October 1, 2012 Justin McCarter Share
boom truck, energy absorbtion, Fall Protection, full body harness, Genie Lift, Harness, Lanyard, scissor lift, Self Retracting Lifeline, shock-absorbing lanyard, SRL
Boom trucks, scissor lifts, and other Genie Lift work vehicles are everywhere these days. A question we receive regularly is how workers should hook up their fall safety equipment to the work platforms.
Workers operating between 6 and 18 ft. above the closest obstacle, even if they are just passing through those heights, need to be wearing either complete fall restraint or a self-retracting lifeline (SRL). Because the close tether of a fall restraint system limits the work that can be accomplished, many workers and companies now opt for the increasingly affordable SRLs.
A shock-absorbing lanyard is not an acceptable option for fall protection on these types of vehicles. Requiring a full 18.5 ft. of fall clearance, shock chord lanyards don’t provide protection at the lower heights. Because SRLs stop falls within inches, they are ideal for working on moveable platforms. Whether you are working at 8 ft. or 80, an SRL is able to stop your fall quickly.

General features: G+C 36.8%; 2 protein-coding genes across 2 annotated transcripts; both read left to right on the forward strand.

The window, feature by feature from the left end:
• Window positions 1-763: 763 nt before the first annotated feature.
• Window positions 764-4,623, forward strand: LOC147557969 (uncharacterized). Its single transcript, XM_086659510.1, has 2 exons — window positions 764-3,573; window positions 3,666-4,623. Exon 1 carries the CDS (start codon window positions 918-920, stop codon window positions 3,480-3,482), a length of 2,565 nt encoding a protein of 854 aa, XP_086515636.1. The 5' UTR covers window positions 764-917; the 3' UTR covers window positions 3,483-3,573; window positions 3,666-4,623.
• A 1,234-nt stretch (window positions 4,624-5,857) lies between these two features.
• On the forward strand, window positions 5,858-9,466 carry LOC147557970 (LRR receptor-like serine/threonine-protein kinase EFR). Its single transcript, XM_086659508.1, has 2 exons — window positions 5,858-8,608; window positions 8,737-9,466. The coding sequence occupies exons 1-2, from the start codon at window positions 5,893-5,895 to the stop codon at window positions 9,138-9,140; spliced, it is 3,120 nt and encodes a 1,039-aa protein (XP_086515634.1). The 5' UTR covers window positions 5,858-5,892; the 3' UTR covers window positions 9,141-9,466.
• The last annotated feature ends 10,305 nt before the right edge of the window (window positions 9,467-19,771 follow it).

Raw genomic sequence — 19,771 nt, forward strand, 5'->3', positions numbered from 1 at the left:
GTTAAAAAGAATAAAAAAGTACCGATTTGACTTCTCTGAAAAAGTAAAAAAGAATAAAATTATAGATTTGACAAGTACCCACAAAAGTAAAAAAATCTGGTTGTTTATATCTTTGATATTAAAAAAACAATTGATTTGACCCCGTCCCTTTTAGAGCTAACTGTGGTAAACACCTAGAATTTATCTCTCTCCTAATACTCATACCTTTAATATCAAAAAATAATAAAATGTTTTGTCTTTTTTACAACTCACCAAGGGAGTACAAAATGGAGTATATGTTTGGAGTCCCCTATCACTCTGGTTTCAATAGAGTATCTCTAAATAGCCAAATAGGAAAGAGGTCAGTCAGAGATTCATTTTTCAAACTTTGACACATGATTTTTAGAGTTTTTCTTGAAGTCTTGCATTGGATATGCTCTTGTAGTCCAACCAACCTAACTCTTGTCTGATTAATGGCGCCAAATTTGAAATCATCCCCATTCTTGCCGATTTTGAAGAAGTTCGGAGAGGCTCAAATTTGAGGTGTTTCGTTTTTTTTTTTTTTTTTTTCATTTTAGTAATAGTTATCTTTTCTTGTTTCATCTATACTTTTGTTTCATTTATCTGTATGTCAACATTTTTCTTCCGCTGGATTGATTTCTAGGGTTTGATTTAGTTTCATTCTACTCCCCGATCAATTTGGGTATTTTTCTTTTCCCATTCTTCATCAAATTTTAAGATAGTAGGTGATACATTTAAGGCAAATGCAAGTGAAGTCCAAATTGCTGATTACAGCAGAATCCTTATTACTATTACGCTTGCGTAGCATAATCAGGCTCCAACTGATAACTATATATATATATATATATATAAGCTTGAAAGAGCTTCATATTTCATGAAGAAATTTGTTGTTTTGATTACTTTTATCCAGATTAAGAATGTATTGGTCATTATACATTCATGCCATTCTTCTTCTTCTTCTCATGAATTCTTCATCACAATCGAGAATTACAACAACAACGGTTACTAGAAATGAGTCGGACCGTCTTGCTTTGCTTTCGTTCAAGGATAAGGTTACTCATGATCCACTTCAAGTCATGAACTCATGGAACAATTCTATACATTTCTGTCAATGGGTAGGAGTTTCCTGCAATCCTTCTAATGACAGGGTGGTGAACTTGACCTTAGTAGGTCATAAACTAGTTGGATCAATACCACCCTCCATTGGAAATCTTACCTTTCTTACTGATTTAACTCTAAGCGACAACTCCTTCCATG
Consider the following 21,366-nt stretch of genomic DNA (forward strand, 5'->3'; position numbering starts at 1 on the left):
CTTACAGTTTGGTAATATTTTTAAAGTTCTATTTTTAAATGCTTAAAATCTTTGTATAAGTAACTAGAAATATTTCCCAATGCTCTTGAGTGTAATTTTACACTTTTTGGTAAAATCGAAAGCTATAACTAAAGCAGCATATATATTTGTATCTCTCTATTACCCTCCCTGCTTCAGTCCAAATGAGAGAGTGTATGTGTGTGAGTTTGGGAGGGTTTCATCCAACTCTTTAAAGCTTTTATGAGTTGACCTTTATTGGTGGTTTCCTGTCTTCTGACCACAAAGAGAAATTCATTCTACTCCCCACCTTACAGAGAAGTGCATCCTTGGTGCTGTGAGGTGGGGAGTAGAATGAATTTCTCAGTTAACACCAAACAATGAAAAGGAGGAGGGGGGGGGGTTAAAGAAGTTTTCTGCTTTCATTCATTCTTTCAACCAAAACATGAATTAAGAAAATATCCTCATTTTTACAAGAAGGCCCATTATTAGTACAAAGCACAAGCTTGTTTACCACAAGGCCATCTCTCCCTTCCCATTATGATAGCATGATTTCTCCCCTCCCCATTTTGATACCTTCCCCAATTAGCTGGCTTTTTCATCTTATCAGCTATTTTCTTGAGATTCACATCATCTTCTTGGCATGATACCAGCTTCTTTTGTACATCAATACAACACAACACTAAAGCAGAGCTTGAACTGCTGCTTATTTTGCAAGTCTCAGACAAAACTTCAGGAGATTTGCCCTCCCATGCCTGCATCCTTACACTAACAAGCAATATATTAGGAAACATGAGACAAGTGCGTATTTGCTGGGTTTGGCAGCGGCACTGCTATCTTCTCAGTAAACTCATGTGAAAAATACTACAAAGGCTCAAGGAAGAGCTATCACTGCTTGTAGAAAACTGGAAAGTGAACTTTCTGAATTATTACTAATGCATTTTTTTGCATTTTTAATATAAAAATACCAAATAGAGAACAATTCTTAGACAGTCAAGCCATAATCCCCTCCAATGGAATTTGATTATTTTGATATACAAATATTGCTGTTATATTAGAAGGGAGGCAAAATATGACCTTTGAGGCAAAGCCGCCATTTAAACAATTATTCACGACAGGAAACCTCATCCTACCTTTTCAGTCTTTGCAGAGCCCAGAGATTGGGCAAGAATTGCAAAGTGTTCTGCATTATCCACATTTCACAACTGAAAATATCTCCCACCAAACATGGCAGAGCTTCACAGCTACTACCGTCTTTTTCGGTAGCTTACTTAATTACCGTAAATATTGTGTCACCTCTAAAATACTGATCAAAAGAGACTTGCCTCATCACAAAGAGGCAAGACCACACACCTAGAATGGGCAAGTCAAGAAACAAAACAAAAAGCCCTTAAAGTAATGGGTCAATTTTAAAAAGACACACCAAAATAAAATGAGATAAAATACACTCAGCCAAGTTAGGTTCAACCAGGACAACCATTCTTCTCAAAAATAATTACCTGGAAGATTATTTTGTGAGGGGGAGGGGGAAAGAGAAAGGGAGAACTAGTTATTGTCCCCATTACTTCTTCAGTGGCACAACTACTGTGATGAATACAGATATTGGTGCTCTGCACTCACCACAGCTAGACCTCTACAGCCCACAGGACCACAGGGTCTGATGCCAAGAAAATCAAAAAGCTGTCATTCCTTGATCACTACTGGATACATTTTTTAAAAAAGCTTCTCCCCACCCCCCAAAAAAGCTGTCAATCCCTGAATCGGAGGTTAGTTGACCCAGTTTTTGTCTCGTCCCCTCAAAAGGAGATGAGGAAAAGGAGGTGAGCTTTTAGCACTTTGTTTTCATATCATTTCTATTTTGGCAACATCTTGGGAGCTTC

Depending on the SRL you use, there may be more than one option for attachment. The DBI-SALA Nano-Lok with steel snap hook is one that can be used with the housing on the back D-ring of the harness, and the other end connected to the platform attachment point or vice versa.
Generally speaking, we like the close attachment of a Nano-Lok with a single-leg connector which keeps the SRL lower on the back so it won’t bang into your head in the event of a fall. While attachment of the SRL housing on the lift itself may provide a lighter weight on the back of the worker, it’s typically only done when the SRL is going to stay with the vehicle. Leaving your SRL out in the weather isn’t a great idea, so this only works in specific work environments.
The important thing to remember is the lifeline must be hooked on from the inside the lift basket. In other words, it cannot be put over the rail and attached on the outside of the work area. An SRL can only engage when there is pressure against the line. A free-fall over the edge will result in added fall distance and some serious potential swing fall damage.